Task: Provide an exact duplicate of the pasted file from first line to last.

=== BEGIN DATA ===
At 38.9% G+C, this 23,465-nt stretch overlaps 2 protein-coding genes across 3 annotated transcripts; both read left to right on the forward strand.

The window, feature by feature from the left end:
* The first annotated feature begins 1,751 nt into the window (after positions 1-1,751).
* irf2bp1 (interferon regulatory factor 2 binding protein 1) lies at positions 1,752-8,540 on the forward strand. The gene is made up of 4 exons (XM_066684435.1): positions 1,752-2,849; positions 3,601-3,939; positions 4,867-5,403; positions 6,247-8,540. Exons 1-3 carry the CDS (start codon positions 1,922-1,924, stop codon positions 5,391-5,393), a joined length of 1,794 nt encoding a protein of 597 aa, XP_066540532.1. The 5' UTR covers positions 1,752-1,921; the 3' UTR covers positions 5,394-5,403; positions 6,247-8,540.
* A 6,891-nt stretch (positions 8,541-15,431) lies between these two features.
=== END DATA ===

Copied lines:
At 38.9% G+C, this 23,465-nt stretch overlaps 2 protein-coding genes across 3 annotated transcripts; both read left to right on the forward strand.

The window, feature by feature from the left end:
* The first annotated feature begins 1,751 nt into the window (after positions 1-1,751).
* irf2bp1 (interferon regulatory factor 2 binding protein 1) lies at positions 1,752-8,540 on the forward strand. The gene is made up of 4 exons (XM_066684435.1): positions 1,752-2,849; positions 3,601-3,939; positions 4,867-5,403; positions 6,247-8,540. Exons 1-3 carry the CDS (start codon positions 1,922-1,924, stop codon positions 5,391-5,393), a joined length of 1,794 nt encoding a protein of 597 aa, XP_066540532.1. The 5' UTR covers positions 1,752-1,921; the 3' UTR covers positions 5,394-5,403; positions 6,247-8,540.
* A 6,891-nt stretch (positions 8,541-15,431) lies between these two features.